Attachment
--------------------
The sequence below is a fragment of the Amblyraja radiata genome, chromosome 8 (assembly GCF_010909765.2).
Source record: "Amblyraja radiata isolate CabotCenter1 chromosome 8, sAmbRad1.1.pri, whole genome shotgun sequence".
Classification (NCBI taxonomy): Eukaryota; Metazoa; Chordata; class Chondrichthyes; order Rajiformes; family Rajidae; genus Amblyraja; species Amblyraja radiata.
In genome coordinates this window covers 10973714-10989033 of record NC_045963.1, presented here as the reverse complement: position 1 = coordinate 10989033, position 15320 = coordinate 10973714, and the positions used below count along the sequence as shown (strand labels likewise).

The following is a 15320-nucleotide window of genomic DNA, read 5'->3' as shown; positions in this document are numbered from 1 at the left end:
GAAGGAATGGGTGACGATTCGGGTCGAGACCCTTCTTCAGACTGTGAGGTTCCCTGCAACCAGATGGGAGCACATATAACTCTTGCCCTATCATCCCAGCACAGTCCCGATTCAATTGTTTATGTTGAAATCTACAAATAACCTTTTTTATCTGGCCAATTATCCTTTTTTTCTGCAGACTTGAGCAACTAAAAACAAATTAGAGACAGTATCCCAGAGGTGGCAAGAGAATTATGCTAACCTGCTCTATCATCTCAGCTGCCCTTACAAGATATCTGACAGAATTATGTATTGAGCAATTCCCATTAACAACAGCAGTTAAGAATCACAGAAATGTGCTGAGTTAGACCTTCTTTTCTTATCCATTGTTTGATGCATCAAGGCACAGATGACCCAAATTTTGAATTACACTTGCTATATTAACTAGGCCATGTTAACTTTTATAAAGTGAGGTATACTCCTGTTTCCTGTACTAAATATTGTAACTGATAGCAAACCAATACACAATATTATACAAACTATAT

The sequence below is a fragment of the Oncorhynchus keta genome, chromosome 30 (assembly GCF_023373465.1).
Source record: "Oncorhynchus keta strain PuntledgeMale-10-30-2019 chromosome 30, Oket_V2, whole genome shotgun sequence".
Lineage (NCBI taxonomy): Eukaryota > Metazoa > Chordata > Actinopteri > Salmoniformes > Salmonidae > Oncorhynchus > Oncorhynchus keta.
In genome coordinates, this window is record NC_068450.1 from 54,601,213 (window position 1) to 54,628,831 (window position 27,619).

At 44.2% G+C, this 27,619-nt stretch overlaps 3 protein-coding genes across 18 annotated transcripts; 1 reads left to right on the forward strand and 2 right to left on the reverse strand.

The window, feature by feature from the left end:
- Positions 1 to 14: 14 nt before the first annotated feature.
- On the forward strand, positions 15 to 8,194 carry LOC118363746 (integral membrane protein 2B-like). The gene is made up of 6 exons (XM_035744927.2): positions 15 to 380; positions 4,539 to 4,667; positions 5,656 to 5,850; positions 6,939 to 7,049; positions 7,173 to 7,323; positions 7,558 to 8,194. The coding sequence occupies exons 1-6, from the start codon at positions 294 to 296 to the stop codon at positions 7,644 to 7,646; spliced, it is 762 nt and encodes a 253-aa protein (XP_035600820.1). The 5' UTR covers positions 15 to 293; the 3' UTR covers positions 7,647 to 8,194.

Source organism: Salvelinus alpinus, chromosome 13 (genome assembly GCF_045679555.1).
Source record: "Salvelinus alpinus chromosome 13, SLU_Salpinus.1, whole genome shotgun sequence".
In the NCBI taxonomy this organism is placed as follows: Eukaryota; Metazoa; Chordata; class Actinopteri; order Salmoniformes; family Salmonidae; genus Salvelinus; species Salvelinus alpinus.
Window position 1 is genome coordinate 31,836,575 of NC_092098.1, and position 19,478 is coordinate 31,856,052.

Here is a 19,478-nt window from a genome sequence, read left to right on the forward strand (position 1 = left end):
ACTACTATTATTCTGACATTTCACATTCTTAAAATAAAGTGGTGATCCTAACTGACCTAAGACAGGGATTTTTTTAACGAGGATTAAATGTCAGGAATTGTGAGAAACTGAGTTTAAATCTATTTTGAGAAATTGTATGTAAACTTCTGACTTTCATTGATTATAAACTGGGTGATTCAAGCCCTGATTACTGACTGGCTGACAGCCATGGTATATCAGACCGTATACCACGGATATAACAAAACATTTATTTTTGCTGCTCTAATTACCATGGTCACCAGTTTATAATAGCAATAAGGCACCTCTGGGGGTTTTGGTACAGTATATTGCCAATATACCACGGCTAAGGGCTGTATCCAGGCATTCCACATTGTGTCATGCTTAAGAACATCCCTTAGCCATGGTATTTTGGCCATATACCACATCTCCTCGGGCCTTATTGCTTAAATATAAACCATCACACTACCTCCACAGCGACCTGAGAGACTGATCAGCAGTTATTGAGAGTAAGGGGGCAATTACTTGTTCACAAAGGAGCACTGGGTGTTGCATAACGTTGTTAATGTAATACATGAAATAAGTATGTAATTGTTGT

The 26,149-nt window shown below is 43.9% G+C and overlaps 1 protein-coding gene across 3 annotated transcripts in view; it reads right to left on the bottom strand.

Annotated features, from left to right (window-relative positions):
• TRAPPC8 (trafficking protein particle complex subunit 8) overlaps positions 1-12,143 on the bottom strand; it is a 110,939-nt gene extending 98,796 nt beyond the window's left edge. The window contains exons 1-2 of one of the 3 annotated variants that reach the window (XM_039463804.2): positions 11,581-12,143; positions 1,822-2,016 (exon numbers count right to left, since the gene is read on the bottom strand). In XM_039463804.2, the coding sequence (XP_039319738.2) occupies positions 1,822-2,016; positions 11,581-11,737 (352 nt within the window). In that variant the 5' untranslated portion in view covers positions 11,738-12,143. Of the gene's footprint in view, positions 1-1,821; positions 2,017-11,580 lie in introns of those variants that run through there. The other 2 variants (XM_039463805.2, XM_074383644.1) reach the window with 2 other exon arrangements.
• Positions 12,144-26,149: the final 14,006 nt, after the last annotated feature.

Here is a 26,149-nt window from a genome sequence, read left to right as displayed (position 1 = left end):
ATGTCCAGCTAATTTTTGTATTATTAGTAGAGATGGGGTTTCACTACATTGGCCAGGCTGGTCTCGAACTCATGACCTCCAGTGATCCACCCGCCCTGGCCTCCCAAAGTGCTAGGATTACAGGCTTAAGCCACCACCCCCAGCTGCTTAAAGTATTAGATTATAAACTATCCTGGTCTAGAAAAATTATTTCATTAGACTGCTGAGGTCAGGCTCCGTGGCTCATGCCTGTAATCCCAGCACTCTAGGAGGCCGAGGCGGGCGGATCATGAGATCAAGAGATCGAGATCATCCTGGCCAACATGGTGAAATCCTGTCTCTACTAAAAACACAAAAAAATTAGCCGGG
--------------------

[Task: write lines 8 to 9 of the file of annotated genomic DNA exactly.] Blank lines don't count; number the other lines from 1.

Source record: "Oncorhynchus keta strain PuntledgeMale-10-30-2019 chromosome 30, Oket_V2, whole genome shotgun sequence".
Lineage (NCBI taxonomy): Eukaryota > Metazoa > Chordata > Actinopteri > Salmoniformes > Salmonidae > Oncorhynchus > Oncorhynchus keta.